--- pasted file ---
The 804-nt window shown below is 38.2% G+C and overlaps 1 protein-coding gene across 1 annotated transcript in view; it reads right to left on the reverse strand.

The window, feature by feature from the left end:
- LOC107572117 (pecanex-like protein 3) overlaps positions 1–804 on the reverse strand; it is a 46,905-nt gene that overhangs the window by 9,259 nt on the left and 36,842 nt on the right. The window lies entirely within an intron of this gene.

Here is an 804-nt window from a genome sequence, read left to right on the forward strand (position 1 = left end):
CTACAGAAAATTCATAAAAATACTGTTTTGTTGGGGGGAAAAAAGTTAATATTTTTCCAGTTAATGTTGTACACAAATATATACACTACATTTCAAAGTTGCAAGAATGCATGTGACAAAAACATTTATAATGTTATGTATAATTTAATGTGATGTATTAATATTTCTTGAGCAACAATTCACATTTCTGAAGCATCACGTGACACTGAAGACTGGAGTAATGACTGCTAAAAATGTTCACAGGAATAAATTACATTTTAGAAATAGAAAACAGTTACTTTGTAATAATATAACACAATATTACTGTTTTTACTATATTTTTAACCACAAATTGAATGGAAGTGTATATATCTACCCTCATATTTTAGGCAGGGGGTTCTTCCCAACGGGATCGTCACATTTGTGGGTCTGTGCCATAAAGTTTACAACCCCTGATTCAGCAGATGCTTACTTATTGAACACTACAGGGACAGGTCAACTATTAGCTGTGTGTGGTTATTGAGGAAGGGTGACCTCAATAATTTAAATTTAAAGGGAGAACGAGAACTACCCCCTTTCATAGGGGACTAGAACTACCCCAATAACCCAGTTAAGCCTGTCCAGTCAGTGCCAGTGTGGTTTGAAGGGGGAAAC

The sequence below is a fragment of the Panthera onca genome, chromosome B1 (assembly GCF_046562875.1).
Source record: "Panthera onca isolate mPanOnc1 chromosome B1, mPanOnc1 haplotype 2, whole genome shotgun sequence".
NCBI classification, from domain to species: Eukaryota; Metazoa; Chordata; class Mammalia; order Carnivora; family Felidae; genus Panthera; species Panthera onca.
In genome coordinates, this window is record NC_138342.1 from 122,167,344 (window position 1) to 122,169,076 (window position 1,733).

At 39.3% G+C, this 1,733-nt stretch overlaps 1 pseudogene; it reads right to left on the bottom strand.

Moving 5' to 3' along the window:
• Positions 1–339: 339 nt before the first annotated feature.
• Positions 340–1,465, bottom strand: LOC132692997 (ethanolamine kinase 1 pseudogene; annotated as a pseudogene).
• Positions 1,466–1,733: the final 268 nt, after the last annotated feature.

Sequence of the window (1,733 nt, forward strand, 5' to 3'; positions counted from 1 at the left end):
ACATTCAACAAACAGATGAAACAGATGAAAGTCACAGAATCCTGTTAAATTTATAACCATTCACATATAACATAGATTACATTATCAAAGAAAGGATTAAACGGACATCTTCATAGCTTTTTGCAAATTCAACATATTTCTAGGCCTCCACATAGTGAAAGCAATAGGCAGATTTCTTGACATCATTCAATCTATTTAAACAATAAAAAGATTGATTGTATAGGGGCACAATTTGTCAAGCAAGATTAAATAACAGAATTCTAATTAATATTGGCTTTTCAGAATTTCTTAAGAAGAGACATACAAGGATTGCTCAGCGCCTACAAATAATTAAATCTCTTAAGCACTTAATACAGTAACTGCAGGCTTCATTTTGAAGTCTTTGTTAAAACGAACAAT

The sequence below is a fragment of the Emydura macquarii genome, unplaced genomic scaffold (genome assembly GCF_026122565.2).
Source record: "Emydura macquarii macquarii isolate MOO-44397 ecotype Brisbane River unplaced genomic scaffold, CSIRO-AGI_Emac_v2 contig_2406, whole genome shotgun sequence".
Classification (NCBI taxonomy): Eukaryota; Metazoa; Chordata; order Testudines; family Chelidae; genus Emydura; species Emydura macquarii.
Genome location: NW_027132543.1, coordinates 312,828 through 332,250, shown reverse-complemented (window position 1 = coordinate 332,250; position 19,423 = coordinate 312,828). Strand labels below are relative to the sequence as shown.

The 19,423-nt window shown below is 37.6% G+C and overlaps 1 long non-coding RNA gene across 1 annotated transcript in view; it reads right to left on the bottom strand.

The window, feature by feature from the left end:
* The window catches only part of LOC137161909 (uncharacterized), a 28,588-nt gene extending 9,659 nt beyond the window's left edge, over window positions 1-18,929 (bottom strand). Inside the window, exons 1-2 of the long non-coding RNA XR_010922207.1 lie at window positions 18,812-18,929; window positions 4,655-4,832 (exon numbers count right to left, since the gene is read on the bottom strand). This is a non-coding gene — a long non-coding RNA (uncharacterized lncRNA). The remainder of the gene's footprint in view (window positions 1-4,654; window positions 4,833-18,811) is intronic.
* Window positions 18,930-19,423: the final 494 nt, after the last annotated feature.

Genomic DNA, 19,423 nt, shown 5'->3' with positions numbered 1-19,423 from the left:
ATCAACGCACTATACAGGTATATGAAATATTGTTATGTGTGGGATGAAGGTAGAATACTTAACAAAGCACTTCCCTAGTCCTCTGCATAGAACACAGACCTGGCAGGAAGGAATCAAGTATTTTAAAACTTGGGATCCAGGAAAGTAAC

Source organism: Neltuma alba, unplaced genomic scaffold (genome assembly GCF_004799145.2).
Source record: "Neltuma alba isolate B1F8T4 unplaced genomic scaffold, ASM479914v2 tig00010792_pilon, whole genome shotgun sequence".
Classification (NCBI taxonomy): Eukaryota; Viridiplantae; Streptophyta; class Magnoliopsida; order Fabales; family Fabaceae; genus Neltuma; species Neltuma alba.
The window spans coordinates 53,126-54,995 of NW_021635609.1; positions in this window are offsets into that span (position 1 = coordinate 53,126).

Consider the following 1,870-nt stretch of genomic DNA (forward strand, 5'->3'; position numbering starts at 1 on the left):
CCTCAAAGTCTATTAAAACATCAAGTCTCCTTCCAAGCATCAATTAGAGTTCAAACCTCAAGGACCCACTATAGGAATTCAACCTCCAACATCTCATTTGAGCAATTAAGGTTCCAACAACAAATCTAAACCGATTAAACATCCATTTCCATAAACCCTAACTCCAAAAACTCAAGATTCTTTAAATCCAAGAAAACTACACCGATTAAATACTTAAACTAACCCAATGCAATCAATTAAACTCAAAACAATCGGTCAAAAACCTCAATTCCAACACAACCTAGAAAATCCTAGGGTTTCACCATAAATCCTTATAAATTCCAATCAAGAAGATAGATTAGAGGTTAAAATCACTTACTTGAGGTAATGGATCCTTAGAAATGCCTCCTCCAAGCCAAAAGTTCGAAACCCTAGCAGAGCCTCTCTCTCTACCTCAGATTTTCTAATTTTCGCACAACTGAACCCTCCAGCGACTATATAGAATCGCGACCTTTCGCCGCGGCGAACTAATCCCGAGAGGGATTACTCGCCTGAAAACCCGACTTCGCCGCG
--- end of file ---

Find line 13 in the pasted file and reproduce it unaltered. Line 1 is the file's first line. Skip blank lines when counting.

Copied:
• Positions 340–1,465, bottom strand: LOC132692997 (ethanolamine kinase 1 pseudogene; annotated as a pseudogene).